Thursday, April 28, 2011

Power: The True Test of Character

“Nearly all men can stand adversity, but if you want to test a man’s character, give him power.” Abraham Lincoln.

Lincoln's statement is simply profound. Today, it has become nearly commonplace to learn  about how certain individuals have overcome adversity - be it broken homes, illness, job losses, poor schools, physical ailments, addictions, and other maladies.  Those people are rightfully applauded for becoming successful by overcoming their challenges.  They are exemplars and should be emulated.

What you don't read about often is about the men and women who wield power and decline to use or abuse it. Of course, too often we learn about abuses and corruptions of power.  Some such "leaders" are across the globe - witness North Korea, Cuba, Libya, and elsewhere; some are too close for comfort - witness Detroit's ex-mayor and the disgraced former governors of New York and Illinois.

What we should keep in mind - and they are indeed a vanishing breed - are the men and women who are given great power, and use it responsibly - or even more rarely - refuse to exercise it - to allow for liberty to flourish. 

America was founded on the premise of limited government - that men and women are endowed by their Creator with unalienable rights, and that the purpose of government is to protect those rights. We must remember that the power to do good is also the power to do evil. That sometimes the most courageous exercise of power is to refuse to wield it. That sometimes people must be allowed to go their own way; that the spark of freedom is in much having the ability to strive and fail than anything else. As Lincoln said, the true test of character is to see what one does - or does not do - with power.

Don't forget to visit Patriot Week

Wednesday, April 27, 2011

Jamestown: The Spirit of America Sets Sail

Today marks the 404th anniversary of the departure of the Discovery, Godspeed, and Susan Constant to what eventually became Jamestown.  The 104 colonists that arrived in modern day Virginia eventually founded Jamestown -  the first permanent English settlement in North America.

Dr. Joseph Warren, a leading Patriot in Boston with John Adams, Samuel Adams, and John Hancock, eloquently explained what motivated the Jamestown and subsequent settlers:

Our fathers having nobly resolved never to wear the yoke of despotism, and seeing the European world, at the time, through indolence and cowardice, failing a prey to tyranny, bravely threw themselves upon the bosom of the ocean, determined to find a place in which they might enjoy their freedom, or perish in the glorious attempt. Approving heaven beheld the favourite ark dancing upon the waves, and graciously preserved it until the chosen families were brought in safety to these western regions.

As we know, the going at Jamestown was miserable, and many lost their lives.  Eventually, however, their persistence in the face of famine, disease, and clashes with Native Americans led to success and a thriving colony.

This spirit of determination for liberty eventually paved the way for the creation of the American republic.  We are now the ark of freedom for the world.  And we owe it to those who came before us to secure the ark for future generations.

Tuesday, April 19, 2011

Detroit: Important at the Founding and Important Today

"I took the liberty of suggesting the propriety . . . of paying particular attention to the French and other Settlers at Detroit . . . " George Washington (1783).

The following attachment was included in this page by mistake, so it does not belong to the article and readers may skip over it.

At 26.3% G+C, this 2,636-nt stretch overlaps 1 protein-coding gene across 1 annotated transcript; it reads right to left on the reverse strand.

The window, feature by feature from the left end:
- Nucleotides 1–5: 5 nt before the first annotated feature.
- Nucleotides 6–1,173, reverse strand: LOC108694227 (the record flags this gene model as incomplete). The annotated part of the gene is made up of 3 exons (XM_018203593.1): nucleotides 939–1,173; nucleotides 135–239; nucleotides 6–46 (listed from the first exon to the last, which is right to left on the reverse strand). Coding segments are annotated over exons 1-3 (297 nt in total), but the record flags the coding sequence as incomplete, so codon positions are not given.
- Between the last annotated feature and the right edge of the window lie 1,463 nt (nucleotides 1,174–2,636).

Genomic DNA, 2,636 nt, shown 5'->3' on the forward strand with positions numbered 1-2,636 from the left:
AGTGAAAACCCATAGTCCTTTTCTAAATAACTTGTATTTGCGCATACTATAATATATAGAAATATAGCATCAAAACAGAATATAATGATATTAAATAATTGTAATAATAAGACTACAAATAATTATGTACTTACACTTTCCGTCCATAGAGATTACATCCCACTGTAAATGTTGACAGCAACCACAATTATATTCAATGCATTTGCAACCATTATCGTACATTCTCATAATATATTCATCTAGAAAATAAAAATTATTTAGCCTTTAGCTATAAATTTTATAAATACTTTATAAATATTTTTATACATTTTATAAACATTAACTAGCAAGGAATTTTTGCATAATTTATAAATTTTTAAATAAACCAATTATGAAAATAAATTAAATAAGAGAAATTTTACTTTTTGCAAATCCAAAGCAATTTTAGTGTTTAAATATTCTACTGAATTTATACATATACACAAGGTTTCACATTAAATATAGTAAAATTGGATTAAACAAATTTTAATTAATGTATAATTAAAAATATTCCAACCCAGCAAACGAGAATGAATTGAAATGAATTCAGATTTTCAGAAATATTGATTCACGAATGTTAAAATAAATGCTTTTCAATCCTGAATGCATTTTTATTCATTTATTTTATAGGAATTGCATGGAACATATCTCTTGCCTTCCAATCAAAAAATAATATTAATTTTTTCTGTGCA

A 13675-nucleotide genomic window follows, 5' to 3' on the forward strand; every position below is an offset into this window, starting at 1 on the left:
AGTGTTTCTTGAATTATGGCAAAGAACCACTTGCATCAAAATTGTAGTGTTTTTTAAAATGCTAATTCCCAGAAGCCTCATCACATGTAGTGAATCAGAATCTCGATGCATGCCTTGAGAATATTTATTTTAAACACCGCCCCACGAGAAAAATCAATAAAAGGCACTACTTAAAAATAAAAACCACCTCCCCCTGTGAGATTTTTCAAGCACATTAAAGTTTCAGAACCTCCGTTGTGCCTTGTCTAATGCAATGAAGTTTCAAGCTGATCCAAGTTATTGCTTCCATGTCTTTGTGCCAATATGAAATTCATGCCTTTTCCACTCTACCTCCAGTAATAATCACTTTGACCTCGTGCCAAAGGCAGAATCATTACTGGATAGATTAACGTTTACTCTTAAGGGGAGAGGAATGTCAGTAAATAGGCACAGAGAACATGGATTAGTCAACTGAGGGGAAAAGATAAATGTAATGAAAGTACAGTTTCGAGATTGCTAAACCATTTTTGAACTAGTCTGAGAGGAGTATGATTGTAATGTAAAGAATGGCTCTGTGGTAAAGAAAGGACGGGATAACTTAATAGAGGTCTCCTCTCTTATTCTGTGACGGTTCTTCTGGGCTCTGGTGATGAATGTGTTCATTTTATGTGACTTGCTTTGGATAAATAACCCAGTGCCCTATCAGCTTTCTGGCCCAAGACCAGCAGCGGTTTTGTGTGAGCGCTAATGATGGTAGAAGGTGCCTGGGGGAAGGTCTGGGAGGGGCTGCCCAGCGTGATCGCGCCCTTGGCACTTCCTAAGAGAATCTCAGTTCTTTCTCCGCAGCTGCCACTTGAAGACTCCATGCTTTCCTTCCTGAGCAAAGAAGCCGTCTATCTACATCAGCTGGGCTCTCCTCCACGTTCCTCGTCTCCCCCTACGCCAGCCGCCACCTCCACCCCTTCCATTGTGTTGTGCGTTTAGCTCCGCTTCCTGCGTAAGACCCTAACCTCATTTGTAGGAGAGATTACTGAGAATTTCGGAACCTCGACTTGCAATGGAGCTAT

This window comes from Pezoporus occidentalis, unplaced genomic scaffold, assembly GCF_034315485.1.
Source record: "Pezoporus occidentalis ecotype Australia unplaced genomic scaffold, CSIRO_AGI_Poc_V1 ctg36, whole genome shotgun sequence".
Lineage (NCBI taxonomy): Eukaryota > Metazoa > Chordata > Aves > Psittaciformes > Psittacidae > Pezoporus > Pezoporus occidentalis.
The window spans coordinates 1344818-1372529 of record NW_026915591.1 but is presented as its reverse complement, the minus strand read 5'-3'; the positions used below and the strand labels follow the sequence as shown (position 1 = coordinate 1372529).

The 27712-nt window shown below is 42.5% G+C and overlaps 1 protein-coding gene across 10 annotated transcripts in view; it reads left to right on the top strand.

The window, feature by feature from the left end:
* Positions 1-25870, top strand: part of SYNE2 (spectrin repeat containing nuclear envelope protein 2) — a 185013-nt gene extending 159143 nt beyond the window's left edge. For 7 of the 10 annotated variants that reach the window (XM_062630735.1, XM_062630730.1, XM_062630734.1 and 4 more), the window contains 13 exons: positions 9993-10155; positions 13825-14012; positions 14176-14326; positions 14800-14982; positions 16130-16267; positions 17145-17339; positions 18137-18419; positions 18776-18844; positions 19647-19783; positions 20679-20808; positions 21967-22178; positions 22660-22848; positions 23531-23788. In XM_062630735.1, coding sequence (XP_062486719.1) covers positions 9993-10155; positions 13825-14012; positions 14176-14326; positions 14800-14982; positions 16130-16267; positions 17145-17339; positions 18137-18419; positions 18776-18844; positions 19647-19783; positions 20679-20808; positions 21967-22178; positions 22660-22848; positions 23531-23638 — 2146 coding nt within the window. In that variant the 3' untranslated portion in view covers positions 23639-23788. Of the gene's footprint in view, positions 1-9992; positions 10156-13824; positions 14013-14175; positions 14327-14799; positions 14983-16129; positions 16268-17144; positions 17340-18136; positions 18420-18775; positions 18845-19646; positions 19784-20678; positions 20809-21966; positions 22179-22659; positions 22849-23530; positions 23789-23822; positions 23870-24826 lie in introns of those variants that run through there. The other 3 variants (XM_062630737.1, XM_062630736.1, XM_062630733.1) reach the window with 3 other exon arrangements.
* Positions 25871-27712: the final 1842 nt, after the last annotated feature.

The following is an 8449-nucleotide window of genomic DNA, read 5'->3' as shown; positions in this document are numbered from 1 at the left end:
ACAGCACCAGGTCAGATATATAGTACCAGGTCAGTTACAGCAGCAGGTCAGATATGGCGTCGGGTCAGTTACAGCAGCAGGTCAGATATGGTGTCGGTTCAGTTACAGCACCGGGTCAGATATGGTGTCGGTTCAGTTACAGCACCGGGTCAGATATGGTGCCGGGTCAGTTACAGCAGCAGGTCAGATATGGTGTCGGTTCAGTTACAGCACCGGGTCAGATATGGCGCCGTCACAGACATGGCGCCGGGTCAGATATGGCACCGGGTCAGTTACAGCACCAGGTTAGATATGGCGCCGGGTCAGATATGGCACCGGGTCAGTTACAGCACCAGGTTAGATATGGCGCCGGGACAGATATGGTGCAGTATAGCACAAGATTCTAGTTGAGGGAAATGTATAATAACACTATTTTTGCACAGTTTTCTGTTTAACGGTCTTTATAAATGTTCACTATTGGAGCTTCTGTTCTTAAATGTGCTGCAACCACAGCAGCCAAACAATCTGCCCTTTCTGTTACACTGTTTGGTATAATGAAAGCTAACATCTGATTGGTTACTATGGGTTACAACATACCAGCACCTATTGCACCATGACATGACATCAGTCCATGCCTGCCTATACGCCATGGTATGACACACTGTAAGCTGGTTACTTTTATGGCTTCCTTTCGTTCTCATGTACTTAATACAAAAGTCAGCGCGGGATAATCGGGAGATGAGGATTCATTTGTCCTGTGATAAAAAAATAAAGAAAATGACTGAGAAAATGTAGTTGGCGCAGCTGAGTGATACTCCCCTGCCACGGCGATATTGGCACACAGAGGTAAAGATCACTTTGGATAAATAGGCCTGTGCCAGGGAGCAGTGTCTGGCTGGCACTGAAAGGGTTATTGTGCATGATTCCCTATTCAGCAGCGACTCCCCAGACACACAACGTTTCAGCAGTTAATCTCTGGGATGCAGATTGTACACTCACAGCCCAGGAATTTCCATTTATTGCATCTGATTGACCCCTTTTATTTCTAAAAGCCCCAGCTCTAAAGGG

Washington's particular attention was a prophetic clarion call of the need to pay attention to Detroit.  It has often the harbinger of things to come.  Once a backwater fort, it became the arsenal of democracy and revolutionized the world with mass production. It built a middle class by giving the working class fair wages and working conditions, and established world class cultural institutions, schools, and universities.

Through its trials and tribulations, Detroit has become the symbol of all of what is right - and wrong - about America.  Today, much of it is crumbling. But its spirit is strong, and even a cursory glance at the city reveals that there are many signs of hope and renewal. New developments are springing up across the city, cultural institutions are adapting to new realities, new superior schools are operating, and pockets of urban vibrancy are on the upswing.

To help in these efforts, Patriot Week is launching its kick-off, and 10th anniversary commemoration of 9/11, at Detroit's Historic Fort Wayne - a magnificent 1840s era fort on the Detroit river. If in all its adversity Detroit can be the center of a renewal of the American spirit, then surely the rest of the nation can follow. What will save Detroit will save America.  Join Patriot Week and renew America.

Wednesday, April 13, 2011

Monday, April 11, 2011

The Lost Art of Minding One's Own Business

When about to depart the presidency, Calvin Coolidge remarked, "Perhaps one of the most important accomplishments of my administration has been minding my own business."  

Today such a remark would be so shocking to the political and media class that it would likely be headline news. With a 24 hour news cycle, blogs, webcasts, and press release frenzy, it seems that politicians are encouraged and expected to comment on every bit of news, culture, movies, game shows, sports, scandals, and the ravings of unbalanced celebrities. No wonder there seems to be so little time for the important things - like debts, deficits, and wars.

Coolidge's wisdom was profound - but lost today. Do your part - ignore the likes of Charlie Sheen - and force the political class to focus on what is really important - the enduring and long-term values, principles, and finances of the country. 

Friday, April 8, 2011

Keep Swinging!

Keep Swinging (april 8)
Today marks the anniversary of Hank Aaron breaking Babe Ruth's home run record.  Hammerin' Hank reflected that "My motto was always to keep swinging. Whether I was in a slump or feeling badly or having trouble off the field, the only thing to do was to keep swinging."